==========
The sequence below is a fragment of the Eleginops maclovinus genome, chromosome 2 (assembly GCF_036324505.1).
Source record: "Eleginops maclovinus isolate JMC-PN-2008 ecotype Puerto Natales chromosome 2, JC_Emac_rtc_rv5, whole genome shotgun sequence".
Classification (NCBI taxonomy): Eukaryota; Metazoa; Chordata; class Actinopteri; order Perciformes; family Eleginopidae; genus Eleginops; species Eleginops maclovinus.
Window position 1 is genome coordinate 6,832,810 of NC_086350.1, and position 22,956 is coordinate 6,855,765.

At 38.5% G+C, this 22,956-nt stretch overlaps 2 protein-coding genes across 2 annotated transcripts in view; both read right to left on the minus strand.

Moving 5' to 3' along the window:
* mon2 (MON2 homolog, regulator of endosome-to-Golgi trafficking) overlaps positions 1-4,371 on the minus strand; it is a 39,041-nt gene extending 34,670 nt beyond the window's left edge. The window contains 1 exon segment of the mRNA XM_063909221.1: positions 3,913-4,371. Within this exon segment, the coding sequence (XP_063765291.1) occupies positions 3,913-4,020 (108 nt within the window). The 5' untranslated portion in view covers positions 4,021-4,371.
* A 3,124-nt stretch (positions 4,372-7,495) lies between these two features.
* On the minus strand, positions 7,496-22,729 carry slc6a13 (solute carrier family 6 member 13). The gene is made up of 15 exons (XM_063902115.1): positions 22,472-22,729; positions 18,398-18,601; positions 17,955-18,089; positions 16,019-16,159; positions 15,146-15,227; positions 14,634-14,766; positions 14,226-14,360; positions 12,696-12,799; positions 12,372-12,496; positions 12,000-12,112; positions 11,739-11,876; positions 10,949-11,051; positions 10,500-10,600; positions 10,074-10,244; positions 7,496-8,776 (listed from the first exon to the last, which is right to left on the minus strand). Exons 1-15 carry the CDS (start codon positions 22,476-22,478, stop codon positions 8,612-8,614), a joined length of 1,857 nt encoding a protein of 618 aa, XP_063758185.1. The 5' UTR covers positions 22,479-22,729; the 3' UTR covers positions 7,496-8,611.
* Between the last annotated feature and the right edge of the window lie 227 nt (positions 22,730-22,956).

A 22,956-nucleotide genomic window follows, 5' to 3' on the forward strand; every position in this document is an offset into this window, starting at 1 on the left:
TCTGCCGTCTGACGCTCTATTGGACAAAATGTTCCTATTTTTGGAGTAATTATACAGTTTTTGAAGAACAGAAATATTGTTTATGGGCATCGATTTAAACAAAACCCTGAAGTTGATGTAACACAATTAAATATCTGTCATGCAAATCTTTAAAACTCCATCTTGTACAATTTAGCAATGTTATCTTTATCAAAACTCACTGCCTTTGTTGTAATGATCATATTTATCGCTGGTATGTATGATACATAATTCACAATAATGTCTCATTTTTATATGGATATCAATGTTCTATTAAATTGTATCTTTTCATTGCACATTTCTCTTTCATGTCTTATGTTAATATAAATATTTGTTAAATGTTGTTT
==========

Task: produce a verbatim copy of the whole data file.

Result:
The sequence below is a fragment of the Eleginops maclovinus genome, chromosome 2 (assembly GCF_036324505.1).
Source record: "Eleginops maclovinus isolate JMC-PN-2008 ecotype Puerto Natales chromosome 2, JC_Emac_rtc_rv5, whole genome shotgun sequence".
Classification (NCBI taxonomy): Eukaryota; Metazoa; Chordata; class Actinopteri; order Perciformes; family Eleginopidae; genus Eleginops; species Eleginops maclovinus.
Window position 1 is genome coordinate 6,832,810 of NC_086350.1, and position 22,956 is coordinate 6,855,765.

At 38.5% G+C, this 22,956-nt stretch overlaps 2 protein-coding genes across 2 annotated transcripts in view; both read right to left on the minus strand.

Moving 5' to 3' along the window:
* mon2 (MON2 homolog, regulator of endosome-to-Golgi trafficking) overlaps positions 1-4,371 on the minus strand; it is a 39,041-nt gene extending 34,670 nt beyond the window's left edge. The window contains 1 exon segment of the mRNA XM_063909221.1: positions 3,913-4,371. Within this exon segment, the coding sequence (XP_063765291.1) occupies positions 3,913-4,020 (108 nt within the window). The 5' untranslated portion in view covers positions 4,021-4,371.
* A 3,124-nt stretch (positions 4,372-7,495) lies between these two features.
* On the minus strand, positions 7,496-22,729 carry slc6a13 (solute carrier family 6 member 13). The gene is made up of 15 exons (XM_063902115.1): positions 22,472-22,729; positions 18,398-18,601; positions 17,955-18,089; positions 16,019-16,159; positions 15,146-15,227; positions 14,634-14,766; positions 14,226-14,360; positions 12,696-12,799; positions 12,372-12,496; positions 12,000-12,112; positions 11,739-11,876; positions 10,949-11,051; positions 10,500-10,600; positions 10,074-10,244; positions 7,496-8,776 (listed from the first exon to the last, which is right to left on the minus strand). Exons 1-15 carry the CDS (start codon positions 22,476-22,478, stop codon positions 8,612-8,614), a joined length of 1,857 nt encoding a protein of 618 aa, XP_063758185.1. The 5' UTR covers positions 22,479-22,729; the 3' UTR covers positions 7,496-8,611.
* Between the last annotated feature and the right edge of the window lie 227 nt (positions 22,730-22,956).

A 22,956-nucleotide genomic window follows, 5' to 3' on the forward strand; every position in this document is an offset into this window, starting at 1 on the left:
TCTGCCGTCTGACGCTCTATTGGACAAAATGTTCCTATTTTTGGAGTAATTATACAGTTTTTGAAGAACAGAAATATTGTTTATGGGCATCGATTTAAACAAAACCCTGAAGTTGATGTAACACAATTAAATATCTGTCATGCAAATCTTTAAAACTCCATCTTGTACAATTTAGCAATGTTATCTTTATCAAAACTCACTGCCTTTGTTGTAATGATCATATTTATCGCTGGTATGTATGATACATAATTCACAATAATGTCTCATTTTTATATGGATATCAATGTTCTATTAAATTGTATCTTTTCATTGCACATTTCTCTTTCATGTCTTATGTTAATATAAATATTTGTTAAATGTTGTTT